DiamondExchange Senior Executives Seek Data Solutions on Tour of Calit2

By Tiffany Fox, (858) 246-0353, tfox@ucsd.edu

San Diego, Calif., Oct. 28, 2009 — On a mission to make "data more digestible," members of the DiamondExchange — a senior executive program that helps business leaders leverage technology for competitive advantage — visited the California Institute for Telecommunications and Information Technology (Calit2) at the University of California, San Diego, earlier this month to tour the institute's world-class data visualization and telepresence techniques.

Sponsored by the global consulting firm Diamond Management & Technology Consultants, Inc., the DiamondExchange is limited to general managers and other top officers of large-scale, growth oriented companies. Membership is by invitation only. Since its founding 13 years ago, the Diamond Exchange has attracted senior executives from a number of leading companies, including America Online, Coca-Cola Enterprises, Hewlett-Packard, Lawrence Livermore National Laboratory, McDonalds, Microsoft and Pfizer. 
Ramesh Rao, division director of Calit2 at UC San Diego
Ramesh Rao, division director of Calit2 at UC San Diego, says the DiamondExchange tour of the institute was "a great opportunity to demonstrate our innovative technologies to these high level thought leaders."

"It is a great opportunity to demonstrate our innovative technologies to these high level thought leaders," said Ramesh Rao, division director of Calit2 at UC San Diego.

About 40 members of the group toured the institute's facilities at Atkinson Hall, including a look at the state-of-the-art technologies developed over the summer in Calit2's Virtulab. Among those technologies is NexCAVE, a projector-free visualization display made from flat-panel LCD screens that enables users to visualize massive datasets in stereo, at unprecedented speeds and at a level of detail impossible to obtain on the limited "pixel real estate" of a desktop PC display.

"The NexCAVE brings LCD panel tiled displays into the domain of 3D virtual reality, making tens-of-megapixel immersive viewing available for the first time in an office/laboratory-sized  footprint," said Calit2 Research Scientist Tom DeFanti, who led the effort to design and develop the NexCAVE. "The cost of the NexCAVE is a fraction of VR projection systems (like Calit2's  StarCAVE), an added bonus, and it is 100% compatible with our application-enabling visualization software."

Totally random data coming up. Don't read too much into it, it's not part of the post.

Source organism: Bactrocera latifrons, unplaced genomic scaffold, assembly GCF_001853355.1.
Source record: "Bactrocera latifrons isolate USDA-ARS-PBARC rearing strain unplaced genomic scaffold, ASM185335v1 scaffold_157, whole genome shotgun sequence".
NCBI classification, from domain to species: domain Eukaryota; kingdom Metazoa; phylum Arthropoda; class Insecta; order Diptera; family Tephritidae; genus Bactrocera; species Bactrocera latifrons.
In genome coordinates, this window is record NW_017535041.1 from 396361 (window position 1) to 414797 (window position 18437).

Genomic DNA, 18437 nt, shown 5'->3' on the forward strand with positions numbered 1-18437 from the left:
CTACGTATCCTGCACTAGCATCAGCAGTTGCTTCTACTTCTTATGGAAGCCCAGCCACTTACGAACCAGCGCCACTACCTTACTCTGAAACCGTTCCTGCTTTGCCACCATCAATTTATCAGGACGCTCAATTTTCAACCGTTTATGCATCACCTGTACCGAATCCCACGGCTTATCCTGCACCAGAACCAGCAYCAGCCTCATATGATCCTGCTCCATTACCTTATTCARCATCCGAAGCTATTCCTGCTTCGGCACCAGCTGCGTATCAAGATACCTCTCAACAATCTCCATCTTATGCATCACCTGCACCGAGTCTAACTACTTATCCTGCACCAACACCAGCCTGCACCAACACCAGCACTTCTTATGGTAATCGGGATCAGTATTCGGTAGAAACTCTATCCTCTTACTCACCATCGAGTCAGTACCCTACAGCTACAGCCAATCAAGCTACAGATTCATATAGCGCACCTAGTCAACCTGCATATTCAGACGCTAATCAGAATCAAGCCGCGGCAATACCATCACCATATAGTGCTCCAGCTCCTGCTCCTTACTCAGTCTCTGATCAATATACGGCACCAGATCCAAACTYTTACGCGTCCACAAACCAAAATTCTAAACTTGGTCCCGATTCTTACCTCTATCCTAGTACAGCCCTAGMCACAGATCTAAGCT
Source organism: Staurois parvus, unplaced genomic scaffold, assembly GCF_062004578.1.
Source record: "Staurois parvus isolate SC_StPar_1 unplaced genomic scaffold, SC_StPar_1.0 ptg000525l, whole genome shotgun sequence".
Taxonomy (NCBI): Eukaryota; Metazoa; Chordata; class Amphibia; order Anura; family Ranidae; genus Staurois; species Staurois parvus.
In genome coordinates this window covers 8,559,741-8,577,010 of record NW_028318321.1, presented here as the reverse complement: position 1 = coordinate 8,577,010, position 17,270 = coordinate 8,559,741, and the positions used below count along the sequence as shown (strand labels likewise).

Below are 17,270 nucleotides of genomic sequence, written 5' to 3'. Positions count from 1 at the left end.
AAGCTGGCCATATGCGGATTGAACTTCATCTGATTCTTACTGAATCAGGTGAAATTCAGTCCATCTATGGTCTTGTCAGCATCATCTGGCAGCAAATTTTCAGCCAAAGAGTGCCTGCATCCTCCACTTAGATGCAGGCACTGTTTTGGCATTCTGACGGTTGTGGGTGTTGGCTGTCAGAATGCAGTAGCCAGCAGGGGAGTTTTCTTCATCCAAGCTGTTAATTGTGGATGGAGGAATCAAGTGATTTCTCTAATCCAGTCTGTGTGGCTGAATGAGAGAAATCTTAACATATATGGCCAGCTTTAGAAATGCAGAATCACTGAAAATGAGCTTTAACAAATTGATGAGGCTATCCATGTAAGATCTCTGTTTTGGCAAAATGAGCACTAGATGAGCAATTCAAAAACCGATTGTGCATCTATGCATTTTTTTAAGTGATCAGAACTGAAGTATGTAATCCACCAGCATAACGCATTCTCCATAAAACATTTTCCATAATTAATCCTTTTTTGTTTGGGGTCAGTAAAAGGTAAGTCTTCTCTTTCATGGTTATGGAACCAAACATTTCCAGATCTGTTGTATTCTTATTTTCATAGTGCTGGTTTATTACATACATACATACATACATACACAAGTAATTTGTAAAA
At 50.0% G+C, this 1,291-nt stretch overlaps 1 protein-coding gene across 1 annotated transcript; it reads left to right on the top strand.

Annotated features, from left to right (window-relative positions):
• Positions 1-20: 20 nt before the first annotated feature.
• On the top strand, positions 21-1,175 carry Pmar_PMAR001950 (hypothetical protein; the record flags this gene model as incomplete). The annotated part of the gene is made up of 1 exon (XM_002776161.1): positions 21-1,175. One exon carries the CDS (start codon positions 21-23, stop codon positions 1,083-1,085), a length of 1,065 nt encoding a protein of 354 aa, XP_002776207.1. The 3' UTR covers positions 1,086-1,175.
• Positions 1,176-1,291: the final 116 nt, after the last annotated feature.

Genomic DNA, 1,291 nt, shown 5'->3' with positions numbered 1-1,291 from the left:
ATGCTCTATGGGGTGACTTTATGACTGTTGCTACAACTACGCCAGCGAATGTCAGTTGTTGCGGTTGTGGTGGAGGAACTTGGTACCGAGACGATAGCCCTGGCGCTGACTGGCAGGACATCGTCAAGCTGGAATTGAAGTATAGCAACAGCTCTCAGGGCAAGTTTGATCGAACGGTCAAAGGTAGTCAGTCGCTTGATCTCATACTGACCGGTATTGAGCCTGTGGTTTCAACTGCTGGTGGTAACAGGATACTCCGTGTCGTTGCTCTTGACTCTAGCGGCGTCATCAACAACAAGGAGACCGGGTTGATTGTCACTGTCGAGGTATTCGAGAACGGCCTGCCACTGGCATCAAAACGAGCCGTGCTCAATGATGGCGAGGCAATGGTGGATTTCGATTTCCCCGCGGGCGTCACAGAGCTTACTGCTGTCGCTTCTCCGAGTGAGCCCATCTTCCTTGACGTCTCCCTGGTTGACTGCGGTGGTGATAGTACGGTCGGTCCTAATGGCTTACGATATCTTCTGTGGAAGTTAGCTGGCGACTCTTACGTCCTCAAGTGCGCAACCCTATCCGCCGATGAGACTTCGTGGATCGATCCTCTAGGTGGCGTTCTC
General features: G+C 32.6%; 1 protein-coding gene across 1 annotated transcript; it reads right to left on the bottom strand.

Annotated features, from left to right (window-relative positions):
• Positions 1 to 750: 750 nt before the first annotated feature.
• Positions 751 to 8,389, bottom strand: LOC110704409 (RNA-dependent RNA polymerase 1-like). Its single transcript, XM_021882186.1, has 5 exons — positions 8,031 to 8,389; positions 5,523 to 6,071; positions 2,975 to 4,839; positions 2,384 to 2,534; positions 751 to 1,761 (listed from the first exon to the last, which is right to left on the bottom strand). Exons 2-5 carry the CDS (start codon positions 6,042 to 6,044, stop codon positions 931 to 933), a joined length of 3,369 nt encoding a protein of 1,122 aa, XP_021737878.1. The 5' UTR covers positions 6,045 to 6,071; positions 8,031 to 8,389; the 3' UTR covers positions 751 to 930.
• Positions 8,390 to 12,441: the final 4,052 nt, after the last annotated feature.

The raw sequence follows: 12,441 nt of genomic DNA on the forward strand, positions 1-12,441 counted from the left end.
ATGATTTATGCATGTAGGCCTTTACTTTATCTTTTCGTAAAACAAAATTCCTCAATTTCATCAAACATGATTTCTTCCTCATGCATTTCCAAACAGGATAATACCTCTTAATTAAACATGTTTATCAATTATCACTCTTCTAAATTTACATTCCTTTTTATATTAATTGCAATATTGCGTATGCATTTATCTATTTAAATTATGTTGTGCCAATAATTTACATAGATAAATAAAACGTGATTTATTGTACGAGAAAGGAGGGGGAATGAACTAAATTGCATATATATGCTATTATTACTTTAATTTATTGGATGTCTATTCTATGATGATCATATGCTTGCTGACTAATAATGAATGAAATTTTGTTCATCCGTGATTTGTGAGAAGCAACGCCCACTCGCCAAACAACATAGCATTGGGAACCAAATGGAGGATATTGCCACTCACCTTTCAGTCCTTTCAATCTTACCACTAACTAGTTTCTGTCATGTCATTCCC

Also on the agenda was a stop at the StarCAVE, where the visitors donned stereoscopic glasses to take in 3-D visualizations of UC San Diego's Project GreenLight energy efficient data center. Data obtained from a Calit2-supported hunt for the tomb of Genghis Khan was displayed on the HIPerSpace Wall, which features nearly 287 million pixels of screen resolution — more than one active pixel for every U.S. citizen in the 2000 Census. In Calit2's 4K auditorium, DiamondExchange members were able to virtually "walk through" multiple wavelength scans of a painting by Leonardo da Vinci using a technique developed by researchers at Calit2's Center of Interdisciplinary Science for Art, Architecture and Archaeology (CISA3).

The tour culminated in a panel discussion featuring four Calit2-affiliated researchers: Jules Jaffe (an oceanographer with UCSD's Marine Physical Laboratory), Falko Kuester (Calit2 professor of visualization and virtual reality), Albert Lin (Calit2 research scientist) and Jürgen Schulze (Calit2 project scientist). A number of DiamondExchange members asked questions from the audience, including Dan Bricklin of Software Garden, a  software company based in Newton, Mass. Bricklin was curious about the steps the researchers on the panel are taking to "bring the user interface out and make it less opaque."
Tom Defanti in the starcave
Calit2's NexCAVE technology was inspired by the StarCAVE virtual reality environment, pictured here with its creator, Calit2 Research Scientist Tom DeFanti.

Kuester noted that researchers at CISA3 are developing data manipulation techniques such as direct mapping and visual/physical zoom in an effort to "spatialize the environment" so that there is less of a physical barrier between the user and the data.

Dan Ariely, the Alfred P. Sloan Professor of Behavioral Economics at Duke University, asked how the researchers mitigate any unconscious assumptions they might make when making the transition from raw data to data visualization.

"It happens sometimes that algorithms can be wrong and artifacts slip in (to the data)," acknowledged Schulze. "But as scientists, we always go back to the original data to confirm the results."

Lin noted that visualization becomes even more complicated with projects like his, which will recruit untrained Web users to scan satellite imagery of Mongolia's outlying regions in an effort to try to pinpoint the lost tomb of Genghis Khan. This combination of data mining, human computation and social networking is a new realm of exploration for Calit2, and Kuester noted that with it comes "the huge risk of visually biased data."

"We simply do not know what we're looking for in many cases," he added. "The tricky part is understanding how reasoning works when you are processing information."

Media Contacts

Tiffany Fox, (858) 246-0353, tfox@ucsd.edu

Related Links


Center of Interdisciplinary Science for Art, Architecture and Archaeology

Marine Physical Laboratory at UC San Diego